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Ultracold matter

Ultracold matter

Supersolidity enters a second dimension

18 Aug 2021
Artist's impression of a two-dimensional supersolid quantum gas
Supersolid result Physicists have produced a two-dimensional supersolid quantum gas in the laboratory for the first time. (Courtesy: IQOQI Innsbruck/Harald Ritsch)

Atoms in a Bose-Einstein condensate (BEC) can exist in a mysterious “supersolid” state in two dimensions, researchers in Austria have shown. The work, which builds on research from 2019 demonstrating supersolidity in one dimension, opens the way to hitherto impossible tests of theoretical predictions about this long-unexplained phenomenon.

Supersolidity is a counterintuitive state of matter that was first predicted in 1957 by the theoretical physicist Eugene Gross. At temperatures near absolute zero, Gross reasoned that vacancies in crystals of bulk solid helium-4 could condense into a superfluid that would flow through the solid. Gross’ original conjecture remains unproven: a purported 2004 discovery was, in 2012, shown by the same researchers to be the result of experimental error. Subsequent studies have produced nothing definitive.

Physicists have had more success, however, by starting from superfluids and working in the opposite direction. BECs (ultracold gases of trapped atoms all cooled to the quantum ground state of the trap) of highly magnetic atoms can spontaneously form regular, ordered clusters in an applied magnetic field, showing the emergence of supersolidity from a completely isotropic superfluid state. “The atoms inside the gas are all phase coherent, and they figure out that if they pile one on top of the other head-to-tail they can decrease their energy,” explains Francesca Ferlaino, an experimental atomic physicist at the University of Innsbruck and the Institute for Quantum Optics and Quantum Information. “In principle they could try to make an infinite filament, but actually they cannot do this because there is a kinetic energy cost and there is a trapping potential cost.”

Instead, the atoms form a series of regularly spaced piles, leading to a lattice of peaks in their shared wavefunction. This produces a crystalline order in the atoms’ density, even though each individual atom is completely delocalized.

From one dimension to two

That’s the theory. In practice, while three groups – including Ferlaino’s – achieved emergent crystalline order in superfluids in one dimension in 2019, nobody managed it in two dimensions. This severely limited researchers’ ability to perform experiments on supersolidity using quantum gases. “The interesting physics is in the behaviour of the crystals – the transport of the particles, the type of excitations that you can create,” Ferlaino explains. However, creating 2D supersolidity in a quantum gas was expected to be far from trivial: “There was this idea in the community that to reach 2D supersolidity would be much, much more difficult and would require many more atoms that were maybe at the limit of what experiments could do,” she says.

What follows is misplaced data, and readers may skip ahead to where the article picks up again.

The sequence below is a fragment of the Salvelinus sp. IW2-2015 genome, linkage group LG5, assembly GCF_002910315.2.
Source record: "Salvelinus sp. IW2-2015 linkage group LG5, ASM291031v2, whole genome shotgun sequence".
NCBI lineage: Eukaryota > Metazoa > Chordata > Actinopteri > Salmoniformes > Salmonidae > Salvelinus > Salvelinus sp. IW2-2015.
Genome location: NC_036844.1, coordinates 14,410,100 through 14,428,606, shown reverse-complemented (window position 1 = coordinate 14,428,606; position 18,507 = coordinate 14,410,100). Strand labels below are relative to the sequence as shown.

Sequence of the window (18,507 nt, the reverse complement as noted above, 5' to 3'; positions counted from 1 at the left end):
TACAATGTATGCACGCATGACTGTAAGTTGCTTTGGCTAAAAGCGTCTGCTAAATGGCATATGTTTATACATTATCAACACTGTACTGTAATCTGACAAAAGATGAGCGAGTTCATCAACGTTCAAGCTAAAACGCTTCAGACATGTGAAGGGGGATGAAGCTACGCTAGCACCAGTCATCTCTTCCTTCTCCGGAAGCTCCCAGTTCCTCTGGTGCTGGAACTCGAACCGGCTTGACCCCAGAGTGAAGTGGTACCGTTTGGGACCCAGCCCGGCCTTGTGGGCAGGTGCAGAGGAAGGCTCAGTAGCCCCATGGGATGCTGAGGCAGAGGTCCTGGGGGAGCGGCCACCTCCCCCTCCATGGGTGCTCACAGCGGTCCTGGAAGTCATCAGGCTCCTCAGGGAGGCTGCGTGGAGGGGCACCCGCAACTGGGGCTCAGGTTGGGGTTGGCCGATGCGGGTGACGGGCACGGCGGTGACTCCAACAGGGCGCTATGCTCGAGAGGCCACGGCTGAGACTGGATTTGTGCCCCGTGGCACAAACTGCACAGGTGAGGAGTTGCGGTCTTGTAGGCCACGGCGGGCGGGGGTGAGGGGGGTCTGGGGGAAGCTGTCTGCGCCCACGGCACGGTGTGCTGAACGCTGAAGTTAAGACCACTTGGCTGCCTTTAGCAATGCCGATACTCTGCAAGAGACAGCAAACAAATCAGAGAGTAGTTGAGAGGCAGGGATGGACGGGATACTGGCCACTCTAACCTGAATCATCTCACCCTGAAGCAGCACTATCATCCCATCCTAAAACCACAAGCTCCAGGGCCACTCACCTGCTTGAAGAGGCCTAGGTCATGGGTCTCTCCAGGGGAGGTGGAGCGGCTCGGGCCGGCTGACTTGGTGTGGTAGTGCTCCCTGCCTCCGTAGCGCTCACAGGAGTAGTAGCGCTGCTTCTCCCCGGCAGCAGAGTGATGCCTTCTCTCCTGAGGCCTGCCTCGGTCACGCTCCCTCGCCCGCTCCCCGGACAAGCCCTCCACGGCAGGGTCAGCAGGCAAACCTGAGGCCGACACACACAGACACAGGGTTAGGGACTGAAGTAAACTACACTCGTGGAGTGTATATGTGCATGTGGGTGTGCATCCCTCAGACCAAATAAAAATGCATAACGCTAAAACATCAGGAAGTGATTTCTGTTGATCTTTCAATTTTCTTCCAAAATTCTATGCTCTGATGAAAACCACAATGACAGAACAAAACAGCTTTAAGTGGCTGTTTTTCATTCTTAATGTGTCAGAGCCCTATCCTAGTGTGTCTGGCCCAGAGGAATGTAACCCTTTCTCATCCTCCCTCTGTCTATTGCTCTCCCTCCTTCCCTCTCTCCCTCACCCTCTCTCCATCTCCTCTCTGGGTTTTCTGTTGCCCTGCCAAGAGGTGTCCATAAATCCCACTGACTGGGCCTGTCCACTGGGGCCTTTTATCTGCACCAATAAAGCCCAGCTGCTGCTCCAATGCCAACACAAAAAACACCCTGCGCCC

To overcome this barrier, Ferlaino’s group worked with theorists led by Luis Santos of the Institute for Theoretical Physics in Hanover, Germany. By calculating precisely how tailoring the shape of the trapping potential would alter the shape of the wavefunction – and thereby allow the researchers to turn a linear supersolid into a 2D one – the theorists “identified a way to enter into the supersolid state which was not clear”, Ferlaino says.

Using these tailored traps, the experimentalists showed how, depending on the field they applied, cooling the atoms might produce an unmodified condensate, a state comprising separate droplets or – in a very narrow range between the two – a supersolid.

Progress through competition

Giovanni Modugno, a physicist at the University of Florence, Italy whose group (including the theorists in the present work) published another of the 2019 observations of one-dimensional supersolidity, is impressed. “Normally when you have bosonic particles at zero temperature, they go to the ground state of the system, which is a wavefunction with no nodes and no modulations,” he explains. “What is extraordinary here is that we are still in the ground state of the system, but we have these places where the wavefunction almost reaches zero but doesn’t really: from the point of view of textbook quantum mechanics, these modulations are something extraordinary and extremely difficult to realise. That’s why it took 50 years or more.”

“The one-dimensional supersolids kind of appeared two years ago and it was a really big surprise when three groups overcame that hurdle,” adds theorist Blair Blaikie of the University of Otago in New Zealand, who was not involved in the latest research. “Maybe because of that competition things have really progressed quite quickly. This two-dimensional system just has a lot more features we expect of a supersolid. There’s still a lot of deep theoretical questions about the transitions between different crystalline arrangements and the nature of the phase transitions, and I think there will be a lot of interest in using this system to answer some of these questions.”

Ferlaino is keen to start answering these questions, too. “Now we’ve produced this new state, we have many things we want to study,” she says. “We want to know, say, the dispersion relation, and to study the out-of-equilibrium dynamics.”

The research is published in Nature.

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